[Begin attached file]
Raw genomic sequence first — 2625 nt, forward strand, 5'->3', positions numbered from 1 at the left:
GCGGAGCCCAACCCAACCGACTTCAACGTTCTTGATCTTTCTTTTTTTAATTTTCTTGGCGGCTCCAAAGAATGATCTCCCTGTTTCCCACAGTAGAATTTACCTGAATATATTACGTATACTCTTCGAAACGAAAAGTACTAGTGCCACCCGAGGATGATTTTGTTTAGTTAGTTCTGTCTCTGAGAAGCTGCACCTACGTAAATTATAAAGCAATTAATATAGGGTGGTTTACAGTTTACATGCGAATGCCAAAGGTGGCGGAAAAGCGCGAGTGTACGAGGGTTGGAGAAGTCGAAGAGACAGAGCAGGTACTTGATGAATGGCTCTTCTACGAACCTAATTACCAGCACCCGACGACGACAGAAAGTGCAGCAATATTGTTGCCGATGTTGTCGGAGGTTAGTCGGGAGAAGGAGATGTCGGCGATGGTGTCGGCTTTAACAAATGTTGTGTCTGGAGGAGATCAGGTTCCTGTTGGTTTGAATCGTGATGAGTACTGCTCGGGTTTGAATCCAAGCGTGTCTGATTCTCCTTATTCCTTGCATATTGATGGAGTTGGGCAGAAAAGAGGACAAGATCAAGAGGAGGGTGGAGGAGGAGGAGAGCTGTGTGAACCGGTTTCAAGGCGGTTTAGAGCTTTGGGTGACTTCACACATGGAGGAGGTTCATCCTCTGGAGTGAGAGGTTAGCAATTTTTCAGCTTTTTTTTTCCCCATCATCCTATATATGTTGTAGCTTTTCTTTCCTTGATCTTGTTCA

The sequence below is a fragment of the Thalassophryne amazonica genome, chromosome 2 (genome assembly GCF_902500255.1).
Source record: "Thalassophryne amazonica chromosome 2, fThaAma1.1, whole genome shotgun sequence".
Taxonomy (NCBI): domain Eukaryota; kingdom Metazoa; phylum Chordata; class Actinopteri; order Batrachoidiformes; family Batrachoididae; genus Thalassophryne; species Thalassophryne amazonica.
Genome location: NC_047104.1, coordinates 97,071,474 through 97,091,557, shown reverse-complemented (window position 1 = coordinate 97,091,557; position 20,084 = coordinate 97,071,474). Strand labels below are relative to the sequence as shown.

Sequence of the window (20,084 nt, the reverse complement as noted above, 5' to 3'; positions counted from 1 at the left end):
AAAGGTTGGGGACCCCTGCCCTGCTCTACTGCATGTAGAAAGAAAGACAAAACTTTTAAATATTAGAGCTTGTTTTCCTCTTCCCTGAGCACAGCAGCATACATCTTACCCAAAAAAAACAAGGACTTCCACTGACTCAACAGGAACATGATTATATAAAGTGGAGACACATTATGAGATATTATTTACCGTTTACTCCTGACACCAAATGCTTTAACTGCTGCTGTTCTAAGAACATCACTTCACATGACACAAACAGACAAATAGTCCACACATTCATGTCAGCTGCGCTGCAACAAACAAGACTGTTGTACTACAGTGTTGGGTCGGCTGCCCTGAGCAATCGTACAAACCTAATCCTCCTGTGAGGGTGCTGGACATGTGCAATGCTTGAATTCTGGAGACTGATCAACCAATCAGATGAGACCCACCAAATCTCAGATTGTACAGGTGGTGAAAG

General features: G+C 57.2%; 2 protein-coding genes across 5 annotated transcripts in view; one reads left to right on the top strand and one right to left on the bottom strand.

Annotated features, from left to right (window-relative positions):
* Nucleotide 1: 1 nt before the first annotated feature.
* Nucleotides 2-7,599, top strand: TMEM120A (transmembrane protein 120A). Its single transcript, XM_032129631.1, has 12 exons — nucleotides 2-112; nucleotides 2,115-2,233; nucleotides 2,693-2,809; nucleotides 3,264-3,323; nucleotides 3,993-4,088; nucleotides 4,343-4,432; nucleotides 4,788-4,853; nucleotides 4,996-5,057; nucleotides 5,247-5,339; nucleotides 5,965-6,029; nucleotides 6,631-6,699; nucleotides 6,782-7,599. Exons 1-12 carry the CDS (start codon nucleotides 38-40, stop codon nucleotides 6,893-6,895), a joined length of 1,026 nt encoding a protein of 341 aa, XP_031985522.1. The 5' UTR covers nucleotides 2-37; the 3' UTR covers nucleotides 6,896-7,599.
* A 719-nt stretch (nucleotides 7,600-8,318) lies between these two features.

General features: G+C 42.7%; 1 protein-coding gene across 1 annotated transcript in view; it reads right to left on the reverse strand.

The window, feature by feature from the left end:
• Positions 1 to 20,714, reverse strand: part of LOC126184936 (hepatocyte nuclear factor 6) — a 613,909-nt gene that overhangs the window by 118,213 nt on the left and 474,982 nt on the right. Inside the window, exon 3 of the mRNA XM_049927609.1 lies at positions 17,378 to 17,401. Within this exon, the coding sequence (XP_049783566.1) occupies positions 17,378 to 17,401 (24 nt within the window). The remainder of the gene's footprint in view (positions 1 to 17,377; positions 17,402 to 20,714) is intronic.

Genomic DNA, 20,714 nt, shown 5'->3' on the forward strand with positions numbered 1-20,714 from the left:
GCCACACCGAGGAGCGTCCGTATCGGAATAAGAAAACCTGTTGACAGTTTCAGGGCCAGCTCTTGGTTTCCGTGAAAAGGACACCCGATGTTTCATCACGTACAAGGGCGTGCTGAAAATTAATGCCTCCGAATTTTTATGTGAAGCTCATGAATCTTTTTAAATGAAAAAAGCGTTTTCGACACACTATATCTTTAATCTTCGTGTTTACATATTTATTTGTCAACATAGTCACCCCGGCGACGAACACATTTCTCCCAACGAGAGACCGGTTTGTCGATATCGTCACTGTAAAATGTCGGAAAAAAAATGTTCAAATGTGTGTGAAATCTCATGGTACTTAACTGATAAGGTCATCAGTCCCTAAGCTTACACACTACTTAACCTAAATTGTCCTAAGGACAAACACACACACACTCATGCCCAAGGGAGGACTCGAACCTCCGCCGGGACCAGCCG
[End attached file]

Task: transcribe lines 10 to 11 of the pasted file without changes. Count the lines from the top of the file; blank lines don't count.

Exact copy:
Annotated features, from left to right (window-relative positions):
* Nucleotide 1: 1 nt before the first annotated feature.